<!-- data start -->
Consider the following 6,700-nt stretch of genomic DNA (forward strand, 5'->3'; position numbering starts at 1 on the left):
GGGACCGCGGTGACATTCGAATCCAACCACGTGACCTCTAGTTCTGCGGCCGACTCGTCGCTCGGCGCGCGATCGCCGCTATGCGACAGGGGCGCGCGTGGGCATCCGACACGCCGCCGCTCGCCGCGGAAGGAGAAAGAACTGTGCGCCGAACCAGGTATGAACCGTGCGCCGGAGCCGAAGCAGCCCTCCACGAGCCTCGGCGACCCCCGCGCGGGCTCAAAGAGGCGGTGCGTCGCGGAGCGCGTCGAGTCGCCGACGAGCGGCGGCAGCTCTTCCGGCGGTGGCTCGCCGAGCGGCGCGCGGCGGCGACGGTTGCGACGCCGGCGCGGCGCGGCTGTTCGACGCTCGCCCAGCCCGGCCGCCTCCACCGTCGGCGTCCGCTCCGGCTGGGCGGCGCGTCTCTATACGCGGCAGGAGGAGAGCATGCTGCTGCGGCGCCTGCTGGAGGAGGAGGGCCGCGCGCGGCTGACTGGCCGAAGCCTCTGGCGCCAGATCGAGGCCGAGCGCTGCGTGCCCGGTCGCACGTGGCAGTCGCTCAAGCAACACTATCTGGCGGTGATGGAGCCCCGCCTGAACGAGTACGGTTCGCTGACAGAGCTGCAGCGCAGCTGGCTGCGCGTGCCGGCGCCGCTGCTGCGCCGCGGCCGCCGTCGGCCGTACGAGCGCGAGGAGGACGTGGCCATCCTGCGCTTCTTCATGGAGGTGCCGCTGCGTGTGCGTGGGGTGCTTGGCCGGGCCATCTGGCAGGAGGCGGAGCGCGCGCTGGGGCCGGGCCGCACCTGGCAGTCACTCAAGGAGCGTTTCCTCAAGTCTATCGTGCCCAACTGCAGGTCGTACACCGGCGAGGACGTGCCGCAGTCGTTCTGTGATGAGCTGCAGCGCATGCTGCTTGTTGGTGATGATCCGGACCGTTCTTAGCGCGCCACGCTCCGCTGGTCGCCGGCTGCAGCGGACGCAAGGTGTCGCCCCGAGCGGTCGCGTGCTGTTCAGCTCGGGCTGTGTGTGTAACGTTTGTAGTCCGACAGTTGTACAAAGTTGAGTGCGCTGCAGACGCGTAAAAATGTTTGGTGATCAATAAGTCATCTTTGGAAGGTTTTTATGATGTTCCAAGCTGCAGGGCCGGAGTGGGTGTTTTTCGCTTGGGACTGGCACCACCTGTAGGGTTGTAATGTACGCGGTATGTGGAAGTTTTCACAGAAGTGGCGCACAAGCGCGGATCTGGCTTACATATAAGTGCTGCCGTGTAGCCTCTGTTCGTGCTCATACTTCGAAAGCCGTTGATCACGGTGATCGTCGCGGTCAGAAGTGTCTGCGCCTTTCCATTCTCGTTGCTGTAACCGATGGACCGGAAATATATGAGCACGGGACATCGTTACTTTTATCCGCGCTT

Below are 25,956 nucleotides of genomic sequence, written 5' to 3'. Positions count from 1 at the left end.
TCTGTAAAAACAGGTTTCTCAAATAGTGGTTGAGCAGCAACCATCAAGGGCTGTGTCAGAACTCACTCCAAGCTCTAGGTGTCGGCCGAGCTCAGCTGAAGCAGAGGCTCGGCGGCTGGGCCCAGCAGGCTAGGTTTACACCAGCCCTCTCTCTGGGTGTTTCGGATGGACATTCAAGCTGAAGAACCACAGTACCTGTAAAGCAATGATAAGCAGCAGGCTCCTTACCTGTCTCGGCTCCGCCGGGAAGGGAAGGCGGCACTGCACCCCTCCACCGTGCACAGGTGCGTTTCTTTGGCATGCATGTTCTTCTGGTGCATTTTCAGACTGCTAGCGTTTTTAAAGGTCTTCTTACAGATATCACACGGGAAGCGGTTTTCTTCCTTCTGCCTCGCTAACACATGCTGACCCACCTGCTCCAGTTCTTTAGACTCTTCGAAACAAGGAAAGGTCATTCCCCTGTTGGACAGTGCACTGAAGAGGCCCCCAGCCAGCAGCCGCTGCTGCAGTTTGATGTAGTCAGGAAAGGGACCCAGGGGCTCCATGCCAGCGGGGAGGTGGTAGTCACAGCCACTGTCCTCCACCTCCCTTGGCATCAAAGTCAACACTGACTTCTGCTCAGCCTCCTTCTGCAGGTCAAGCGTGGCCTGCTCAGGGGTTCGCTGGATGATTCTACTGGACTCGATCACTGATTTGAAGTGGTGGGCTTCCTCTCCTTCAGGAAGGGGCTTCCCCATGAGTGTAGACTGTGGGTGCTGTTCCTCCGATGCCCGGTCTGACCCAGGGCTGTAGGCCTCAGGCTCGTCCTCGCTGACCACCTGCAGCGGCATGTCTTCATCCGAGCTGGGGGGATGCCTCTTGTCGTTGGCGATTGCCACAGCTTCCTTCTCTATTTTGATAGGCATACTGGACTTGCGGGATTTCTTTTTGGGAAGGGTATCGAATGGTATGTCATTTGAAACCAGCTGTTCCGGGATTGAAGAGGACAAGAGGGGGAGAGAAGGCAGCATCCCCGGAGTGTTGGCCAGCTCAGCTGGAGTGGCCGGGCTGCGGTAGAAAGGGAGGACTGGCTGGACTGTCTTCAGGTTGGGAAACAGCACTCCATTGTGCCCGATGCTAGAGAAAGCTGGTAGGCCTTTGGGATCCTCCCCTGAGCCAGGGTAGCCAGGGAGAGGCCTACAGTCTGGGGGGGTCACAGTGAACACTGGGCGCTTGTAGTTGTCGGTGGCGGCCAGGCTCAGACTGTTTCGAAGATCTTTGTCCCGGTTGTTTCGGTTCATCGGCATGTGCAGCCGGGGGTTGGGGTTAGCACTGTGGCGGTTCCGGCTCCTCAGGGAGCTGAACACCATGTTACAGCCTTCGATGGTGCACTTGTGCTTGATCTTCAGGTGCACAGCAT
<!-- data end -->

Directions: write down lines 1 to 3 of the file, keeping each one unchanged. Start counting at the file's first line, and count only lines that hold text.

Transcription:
Consider the following 6,700-nt stretch of genomic DNA (forward strand, 5'->3'; position numbering starts at 1 on the left):
GGGACCGCGGTGACATTCGAATCCAACCACGTGACCTCTAGTTCTGCGGCCGACTCGTCGCTCGGCGCGCGATCGCCGCTATGCGACAGGGGCGCGCGTGGGCATCCGACACGCCGCCGCTCGCCGCGGAAGGAGAAAGAACTGTGCGCCGAACCAGGTATGAACCGTGCGCCGGAGCCGAAGCAGCCCTCCACGAGCCTCGGCGACCCCCGCGCGGGCTCAAAGAGGCGGTGCGTCGCGGAGCGCGTCGAGTCGCCGACGAGCGGCGGCAGCTCTTCCGGCGGTGGCTCGCCGAGCGGCGCGCGGCGGCGACGGTTGCGACGCCGGCGCGGCGCGGCTGTTCGACGCTCGCCCAGCCCGGCCGCCTCCACCGTCGGCGTCCGCTCCGGCTGGGCGGCGCGTCTCTATACGCGGCAGGAGGAGAGCATGCTGCTGCGGCGCCTGCTGGAGGAGGAGGGCCGCGCGCGGCTGACTGGCCGAAGCCTCTGGCGCCAGATCGAGGCCGAGCGCTGCGTGCCCGGTCGCACGTGGCAGTCGCTCAAGCAACACTATCTGGCGGTGATGGAGCCCCGCCTGAACGAGTACGGTTCGCTGACAGAGCTGCAGCGCAGCTGGCTGCGCGTGCCGGCGCCGCTGCTGCGCCGCGGCCGCCGTCGGCCGTACGAGCGCGAGGAGGACGTGGCCATCCTGCGCTTCTTCATGGAGGTGCCGCTGCGTGTGCGTGGGGTGCTTGGCCGGGCCATCTGGCAGGAGGCGGAGCGCGCGCTGGGGCCGGGCCGCACCTGGCAGTCACTCAAGGAGCGTTTCCTCAAGTCTATCGTGCCCAACTGCAGGTCGTACACCGGCGAGGACGTGCCGCAGTCGTTCTGTGATGAGCTGCAGCGCATGCTGCTTGTTGGTGATGATCCGGACCGTTCTTAGCGCGCCACGCTCCGCTGGTCGCCGGCTGCAGCGGACGCAAGGTGTCGCCCCGAGCGGTCGCGTGCTGTTCAGCTCGGGCTGTGTGTGTAACGTTTGTAGTCCGACAGTTGTACAAAGTTGAGTGCGCTGCAGACGCGTAAAAATGTTTGGTGATCAATAAGTCATCTTTGGAAGGTTTTTATGATGTTCCAAGCTGCAGGGCCGGAGTGGGTGTTTTTCGCTTGGGACTGGCACCACCTGTAGGGTTGTAATGTACGCGGTATGTGGAAGTTTTCACAGAAGTGGCGCACAAGCGCGGATCTGGCTTACATATAAGTGCTGCCGTGTAGCCTCTGTTCGTGCTCATACTTCGAAAGCCGTTGATCACGGTGATCGTCGCGGTCAGAAGTGTCTGCGCCTTTCCATTCTCGTTGCTGTAACCGATGGACCGGAAATATATGAGCACGGGACATCGTTACTTTTATCCGCGCTT

Below are 25,956 nucleotides of genomic sequence, written 5' to 3'. Positions count from 1 at the left end.